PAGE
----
He was first in the Gloucester fleet to adopt wireless telegraphy, first to commission a schooner with an auxiliary engine, first to build a seining steamer.
Sol was game for any adventure at sea. In his “clipper schooner, Ethel B. Jacobs,” he commanded a bird-watching expedition to the subarctic where, it was reported, he was “on friendly terms with many of the Indian and Eskimo chiefs.” He took passengers on mackerel trips. A Col. Russell from Minneapolis so enjoyed his cruise on the Ethel B., and the hospitality of the vessel’s master, that he was “eager to repeat” the experience. He brought his wife and son aboard for a trip the following year.
Ashore, Sol was devoted to family, church and community. He was elected a director of the Gloucester National Bank, and as an alternate delegate to a national presidential convention.
In World War I, when schooners manned by his old shipmates were being blown up by German submarines, Capt. Sol volunteered and – at age 70 – was sworn in as an Ensign in the U.S. Navy Coast Patrol. Right to the end he personified the undaunted Gloucester captain.
Thanks to a lady named Mary Favazza, we have the Solomon Jacobs Park on the inner harbor between the Coast Guard station and Maritime Gloucester. Mary had complained to her husband Sal that, while Howard Blackburn had a traffic circle  named after him, and Fitz Henry Lane’s house had been preserved, there was no memorial to “the most famous” Gloucester schooner captain. Mary died, but when Sal became Executive Secretary of the Gloucester Fisheries Commission, he campaigned relentlessly until the park in Sol’s name became a reality in 1975.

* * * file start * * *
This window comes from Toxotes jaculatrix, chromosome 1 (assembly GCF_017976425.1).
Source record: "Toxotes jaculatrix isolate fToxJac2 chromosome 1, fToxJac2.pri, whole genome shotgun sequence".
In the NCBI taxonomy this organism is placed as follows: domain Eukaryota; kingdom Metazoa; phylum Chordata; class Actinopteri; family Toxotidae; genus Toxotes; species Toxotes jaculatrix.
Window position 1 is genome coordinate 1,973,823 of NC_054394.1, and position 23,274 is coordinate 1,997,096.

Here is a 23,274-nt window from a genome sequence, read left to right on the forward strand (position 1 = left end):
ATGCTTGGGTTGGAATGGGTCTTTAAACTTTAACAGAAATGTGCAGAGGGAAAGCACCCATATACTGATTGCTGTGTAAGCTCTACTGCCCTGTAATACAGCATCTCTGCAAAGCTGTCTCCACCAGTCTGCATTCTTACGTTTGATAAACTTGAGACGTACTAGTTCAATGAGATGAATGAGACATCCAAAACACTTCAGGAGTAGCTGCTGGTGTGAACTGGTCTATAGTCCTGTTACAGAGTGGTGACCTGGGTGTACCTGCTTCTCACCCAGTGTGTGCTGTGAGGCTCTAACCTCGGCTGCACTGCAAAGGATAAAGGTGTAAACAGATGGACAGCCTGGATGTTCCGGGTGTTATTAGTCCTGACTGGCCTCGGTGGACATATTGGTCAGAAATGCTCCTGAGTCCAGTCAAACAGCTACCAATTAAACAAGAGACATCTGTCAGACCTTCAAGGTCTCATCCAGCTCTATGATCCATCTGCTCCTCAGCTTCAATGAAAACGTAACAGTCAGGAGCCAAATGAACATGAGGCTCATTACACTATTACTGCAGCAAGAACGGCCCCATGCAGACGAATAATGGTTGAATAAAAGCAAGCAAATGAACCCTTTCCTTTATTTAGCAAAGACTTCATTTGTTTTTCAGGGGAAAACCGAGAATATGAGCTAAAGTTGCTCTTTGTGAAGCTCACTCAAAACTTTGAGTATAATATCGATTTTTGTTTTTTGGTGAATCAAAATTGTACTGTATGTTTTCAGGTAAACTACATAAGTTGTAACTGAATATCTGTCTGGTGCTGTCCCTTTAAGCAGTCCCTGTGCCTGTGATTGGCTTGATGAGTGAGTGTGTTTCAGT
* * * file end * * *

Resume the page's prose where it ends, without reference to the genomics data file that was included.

Today we have the park, but Sol Jacobs remains a name known to few. In my new book, “On Opposite Tacks” (Whale’s Jaw Publishing,, I recount the captain’s astonishing career – with the hope that we can turn the corner in giving Capt. Sol the recognition he deserves. So that fewer people will be asking, “Hey, who is this park named after?”
Chet Brigham

Bearskin Neck has its Own Website! Update From Angela Cook

Some of the merchants on Bearskin Neck created a great new website with photos provided courtesy of Angela Cook of Oasis Rockport (near Helmut’s Strudel at the end of the Neck). Check it out for maximum information on all things ‘Neck-related in Rockport,, and be sure to tell ’em you heard about it here on GMG!

Clarification from Angela Cook-

Hi Joey

I heard that you posted about the BearskinNeck.Net site.  Thank you.  One thing that I want to clarify, though, is that this was not set up by the merchants.  It was a joint effort between Oasis Rockport and WebWeDoIt.  This is a site that offers a source of information for people visiting the area and listings for all the merchants.  It will be a valuable resource and a great method of generating more business for the downtown Rockport merchants.  Prior to the start of the season, there are some great promotions going on for enhanced listings and online promo packages for merchants.  There are plans for growth and expansion of the site as time goes on and a focus on activities in the area as well as featured businesses listed on social media sites associated with BearskinNeck.Net.  It will be the go-to place for all things Rockport.